Biomonitoring polybrominated diphenyl ethers in human milk as a function of environment, dietary intake, and demographics in New Hampshire
Human milk is a valuable biological specimen for biomonitoring lipid-soluble polybrominated diphenyl ethers (PBDEs). The purpose of this study was to determine the levels of PBDEs in human milk from New Hampshire and to examine potential relationships between PBDE levels in human milk and stage of lactation, maternal characteristics, living environment and dietary intake. Forty women provided up to three human milk samples at the end of their first, second and third month of breastfeeding for evaluation of day-to-day and month-to-month variation in PBDE levels. Participants completed four questionnaires, which provided maternal, living environment, and diet information. The Sigma PBDE concentrations in human milk over the 3-month collection period ranged from 6.5 to 166.7 ng g(-1) lipid. The median for the 3-month period was 29.7 ng g(-1). BDE-47 was the predominant congener, however. BDE-153 predominated in 20% of the participants' samples. Day-to-day variation in Sigma PBDEs was negligible; there was no significant difference in mean PBDE levels from month-to-month. Positive associations were seen between BDE-153 and age, postpartum saturated fat consumption, and the home model. There was a negative association between PBDE levels and fruit consumption during the third trimester. Our results indicate that PBDE levels in human milk from New Hampshire are within the range that has been reported in the US, and levels are stable during the first 3-months of lactation. Our findings revealed a higher predominance pattern with BDE-153 compared to other studies, and indicate that PBDE levels are influenced by diet and the home environment. (C) 2010 Elsevier Ltd. All rights reserved.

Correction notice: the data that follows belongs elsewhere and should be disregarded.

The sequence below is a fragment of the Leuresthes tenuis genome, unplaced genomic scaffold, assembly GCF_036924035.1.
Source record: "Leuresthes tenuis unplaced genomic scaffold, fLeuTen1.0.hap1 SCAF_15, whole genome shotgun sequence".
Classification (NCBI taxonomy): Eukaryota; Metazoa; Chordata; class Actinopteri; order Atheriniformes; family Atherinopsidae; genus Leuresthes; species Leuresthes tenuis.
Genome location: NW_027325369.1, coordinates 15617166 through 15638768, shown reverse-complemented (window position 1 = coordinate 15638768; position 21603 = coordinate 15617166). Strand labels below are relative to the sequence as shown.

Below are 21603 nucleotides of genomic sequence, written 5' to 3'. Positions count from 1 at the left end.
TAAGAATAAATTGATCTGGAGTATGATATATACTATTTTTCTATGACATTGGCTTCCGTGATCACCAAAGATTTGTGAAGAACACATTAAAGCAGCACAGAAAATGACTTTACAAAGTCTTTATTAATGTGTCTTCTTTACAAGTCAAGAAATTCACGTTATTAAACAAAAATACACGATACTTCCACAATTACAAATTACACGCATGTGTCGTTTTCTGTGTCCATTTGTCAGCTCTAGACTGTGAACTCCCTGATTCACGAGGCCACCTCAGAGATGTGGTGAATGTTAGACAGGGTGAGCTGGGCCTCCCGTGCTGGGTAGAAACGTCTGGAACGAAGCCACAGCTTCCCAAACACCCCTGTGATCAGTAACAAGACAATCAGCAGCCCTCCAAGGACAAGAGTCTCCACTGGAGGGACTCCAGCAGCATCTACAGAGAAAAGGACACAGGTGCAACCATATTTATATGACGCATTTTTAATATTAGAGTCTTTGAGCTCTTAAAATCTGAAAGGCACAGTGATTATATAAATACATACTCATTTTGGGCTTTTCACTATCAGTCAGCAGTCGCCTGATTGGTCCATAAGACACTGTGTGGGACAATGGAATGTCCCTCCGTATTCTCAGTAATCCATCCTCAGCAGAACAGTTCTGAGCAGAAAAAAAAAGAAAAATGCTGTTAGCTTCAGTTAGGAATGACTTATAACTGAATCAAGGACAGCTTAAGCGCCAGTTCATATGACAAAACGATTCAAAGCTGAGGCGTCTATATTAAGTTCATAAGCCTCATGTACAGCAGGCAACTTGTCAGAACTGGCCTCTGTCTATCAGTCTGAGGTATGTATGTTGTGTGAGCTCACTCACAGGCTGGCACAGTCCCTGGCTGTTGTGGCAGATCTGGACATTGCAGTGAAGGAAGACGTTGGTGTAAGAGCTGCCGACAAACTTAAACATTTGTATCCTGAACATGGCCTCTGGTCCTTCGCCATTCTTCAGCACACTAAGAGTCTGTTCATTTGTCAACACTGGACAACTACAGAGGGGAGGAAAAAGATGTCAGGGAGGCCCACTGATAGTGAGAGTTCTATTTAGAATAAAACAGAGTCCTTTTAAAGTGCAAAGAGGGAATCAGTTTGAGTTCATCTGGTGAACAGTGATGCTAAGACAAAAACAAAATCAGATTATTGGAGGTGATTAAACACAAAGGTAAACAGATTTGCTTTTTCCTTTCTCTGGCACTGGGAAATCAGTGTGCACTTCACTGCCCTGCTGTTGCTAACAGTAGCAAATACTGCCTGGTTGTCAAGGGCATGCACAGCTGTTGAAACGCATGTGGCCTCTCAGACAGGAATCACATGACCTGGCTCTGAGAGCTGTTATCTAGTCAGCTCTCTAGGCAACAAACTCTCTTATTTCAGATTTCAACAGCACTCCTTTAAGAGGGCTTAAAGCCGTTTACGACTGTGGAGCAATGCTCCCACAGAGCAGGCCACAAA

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Dunn, Rebecca L.; Huwe, Janice K.; and Carey, Gale B., "Biomonitoring polybrominated diphenyl ethers in human milk as a function of environment, dietary intake, and demographics in New Hampshire" (2010). Chemosphere. 28.
Copyright © 2010, Elsevier